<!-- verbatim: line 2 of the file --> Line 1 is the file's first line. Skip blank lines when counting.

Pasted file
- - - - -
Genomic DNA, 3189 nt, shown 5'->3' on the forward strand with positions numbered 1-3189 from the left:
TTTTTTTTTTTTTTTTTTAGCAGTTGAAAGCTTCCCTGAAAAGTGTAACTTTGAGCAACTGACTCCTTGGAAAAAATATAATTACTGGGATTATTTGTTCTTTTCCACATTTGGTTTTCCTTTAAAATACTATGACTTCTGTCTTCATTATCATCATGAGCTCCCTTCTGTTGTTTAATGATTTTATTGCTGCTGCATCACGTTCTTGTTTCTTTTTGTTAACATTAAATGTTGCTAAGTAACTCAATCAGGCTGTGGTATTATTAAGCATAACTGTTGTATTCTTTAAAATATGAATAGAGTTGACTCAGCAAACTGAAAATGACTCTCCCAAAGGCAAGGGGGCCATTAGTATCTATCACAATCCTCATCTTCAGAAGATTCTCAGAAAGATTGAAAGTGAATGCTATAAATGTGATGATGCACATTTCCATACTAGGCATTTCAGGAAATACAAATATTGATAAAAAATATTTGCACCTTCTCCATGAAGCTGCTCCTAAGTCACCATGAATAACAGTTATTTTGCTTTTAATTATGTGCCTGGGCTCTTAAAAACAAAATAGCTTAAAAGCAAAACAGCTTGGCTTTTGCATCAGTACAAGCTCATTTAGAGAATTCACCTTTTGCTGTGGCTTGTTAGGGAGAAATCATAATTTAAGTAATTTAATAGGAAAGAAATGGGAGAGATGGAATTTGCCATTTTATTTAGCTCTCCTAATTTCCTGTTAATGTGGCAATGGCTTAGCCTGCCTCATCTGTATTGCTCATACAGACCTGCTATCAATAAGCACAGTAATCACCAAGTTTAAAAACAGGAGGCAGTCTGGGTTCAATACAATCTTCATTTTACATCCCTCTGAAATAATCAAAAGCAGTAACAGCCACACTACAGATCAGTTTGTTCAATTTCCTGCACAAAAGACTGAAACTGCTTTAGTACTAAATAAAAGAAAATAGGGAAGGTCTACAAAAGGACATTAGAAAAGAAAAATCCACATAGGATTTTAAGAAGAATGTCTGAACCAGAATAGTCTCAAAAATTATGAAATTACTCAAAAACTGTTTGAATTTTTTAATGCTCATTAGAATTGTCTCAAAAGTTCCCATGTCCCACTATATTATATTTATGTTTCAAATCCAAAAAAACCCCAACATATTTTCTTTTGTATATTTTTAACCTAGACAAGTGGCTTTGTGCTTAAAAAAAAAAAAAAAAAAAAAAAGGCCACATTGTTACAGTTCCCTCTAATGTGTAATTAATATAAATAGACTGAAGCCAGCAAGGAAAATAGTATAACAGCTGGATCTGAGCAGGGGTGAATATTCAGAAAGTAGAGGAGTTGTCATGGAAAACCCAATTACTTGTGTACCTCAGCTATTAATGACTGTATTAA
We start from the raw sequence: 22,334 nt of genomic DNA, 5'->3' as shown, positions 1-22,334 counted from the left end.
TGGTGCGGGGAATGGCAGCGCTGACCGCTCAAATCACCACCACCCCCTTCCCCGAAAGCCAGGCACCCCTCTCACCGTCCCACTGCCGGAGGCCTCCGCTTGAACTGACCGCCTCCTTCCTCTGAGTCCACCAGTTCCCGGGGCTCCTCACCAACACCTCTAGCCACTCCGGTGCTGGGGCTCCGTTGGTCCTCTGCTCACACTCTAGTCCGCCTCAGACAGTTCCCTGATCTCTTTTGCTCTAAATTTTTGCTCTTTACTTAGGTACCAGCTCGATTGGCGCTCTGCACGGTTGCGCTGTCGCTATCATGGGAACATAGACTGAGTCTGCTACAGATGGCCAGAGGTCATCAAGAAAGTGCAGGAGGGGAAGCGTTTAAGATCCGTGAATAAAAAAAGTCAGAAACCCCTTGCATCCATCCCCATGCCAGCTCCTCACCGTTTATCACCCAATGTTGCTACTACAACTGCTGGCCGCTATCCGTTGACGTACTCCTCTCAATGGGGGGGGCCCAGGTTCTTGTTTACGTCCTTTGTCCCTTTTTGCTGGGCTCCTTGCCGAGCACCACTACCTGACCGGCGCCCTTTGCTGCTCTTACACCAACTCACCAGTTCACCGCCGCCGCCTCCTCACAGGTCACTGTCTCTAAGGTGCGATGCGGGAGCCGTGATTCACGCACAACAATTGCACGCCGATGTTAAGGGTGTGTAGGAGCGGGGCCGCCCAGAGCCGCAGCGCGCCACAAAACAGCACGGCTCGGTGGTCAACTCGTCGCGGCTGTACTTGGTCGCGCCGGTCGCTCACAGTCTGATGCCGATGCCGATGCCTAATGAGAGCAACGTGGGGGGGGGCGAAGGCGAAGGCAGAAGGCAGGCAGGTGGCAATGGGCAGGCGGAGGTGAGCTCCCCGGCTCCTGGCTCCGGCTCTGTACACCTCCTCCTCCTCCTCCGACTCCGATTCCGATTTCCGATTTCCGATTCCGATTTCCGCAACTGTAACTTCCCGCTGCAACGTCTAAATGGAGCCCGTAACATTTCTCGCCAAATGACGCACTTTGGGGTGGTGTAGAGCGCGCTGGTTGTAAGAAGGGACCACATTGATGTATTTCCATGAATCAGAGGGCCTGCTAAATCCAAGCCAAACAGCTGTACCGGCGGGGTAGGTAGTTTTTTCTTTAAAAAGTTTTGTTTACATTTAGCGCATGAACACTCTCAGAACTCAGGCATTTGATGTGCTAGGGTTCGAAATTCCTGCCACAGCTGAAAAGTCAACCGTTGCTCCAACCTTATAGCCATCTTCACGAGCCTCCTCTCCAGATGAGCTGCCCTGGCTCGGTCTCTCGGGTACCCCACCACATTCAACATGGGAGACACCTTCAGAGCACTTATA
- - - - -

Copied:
TTTTTTTTTTTTTTTTTTAGCAGTTGAAAGCTTCCCTGAAAAGTGTAACTTTGAGCAACTGACTCCTTGGAAAAAATATAATTACTGGGATTATTTGTTCTTTTCCACATTTGGTTTTCCTTTAAAATACTATGACTTCTGTCTTCATTATCATCATGAGCTCCCTTCTGTTGTTTAATGATTTTATTGCTGCTGCATCACGTTCTTGTTTCTTTTTGTTAACATTAAATGTTGCTAAGTAACTCAATCAGGCTGTGGTATTATTAAGCATAACTGTTGTATTCTTTAAAATATGAATAGAGTTGACTCAGCAAACTGAAAATGACTCTCCCAAAGGCAAGGGGGCCATTAGTATCTATCACAATCCTCATCTTCAGAAGATTCTCAGAAAGATTGAAAGTGAATGCTATAAATGTGATGATGCACATTTCCATACTAGGCATTTCAGGAAATACAAATATTGATAAAAAATATTTGCACCTTCTCCATGAAGCTGCTCCTAAGTCACCATGAATAACAGTTATTTTGCTTTTAATTATGTGCCTGGGCTCTTAAAAACAAAATAGCTTAAAAGCAAAACAGCTTGGCTTTTGCATCAGTACAAGCTCATTTAGAGAATTCACCTTTTGCTGTGGCTTGTTAGGGAGAAATCATAATTTAAGTAATTTAATAGGAAAGAAATGGGAGAGATGGAATTTGCCATTTTATTTAGCTCTCCTAATTTCCTGTTAATGTGGCAATGGCTTAGCCTGCCTCATCTGTATTGCTCATACAGACCTGCTATCAATAAGCACAGTAATCACCAAGTTTAAAAACAGGAGGCAGTCTGGGTTCAATACAATCTTCATTTTACATCCCTCTGAAATAATCAAAAGCAGTAACAGCCACACTACAGATCAGTTTGTTCAATTTCCTGCACAAAAGACTGAAACTGCTTTAGTACTAAATAAAAGAAAATAGGGAAGGTCTACAAAAGGACATTAGAAAAGAAAAATCCACATAGGATTTTAAGAAGAATGTCTGAACCAGAATAGTCTCAAAAATTATGAAATTACTCAAAAACTGTTTGAATTTTTTAATGCTCATTAGAATTGTCTCAAAAGTTCCCATGTCCCACTATATTATATTTATGTTTCAAATCCAAAAAAACCCCAACATATTTTCTTTTGTATATTTTTAACCTAGACAAGTGGCTTTGTGCTTAAAAAAAAAAAAAAAAAAAAAAAGGCCACATTGTTACAGTTCCCTCTAATGTGTAATTAATATAAATAGACTGAAGCCAGCAAGGAAAATAGTATAACAGCTGGATCTGAGCAGGGGTGAATATTCAGAAAGTAGAGGAGTTGTCATGGAAAACCCAATTACTTGTGTACCTCAGCTATTAATGACTGTATTAA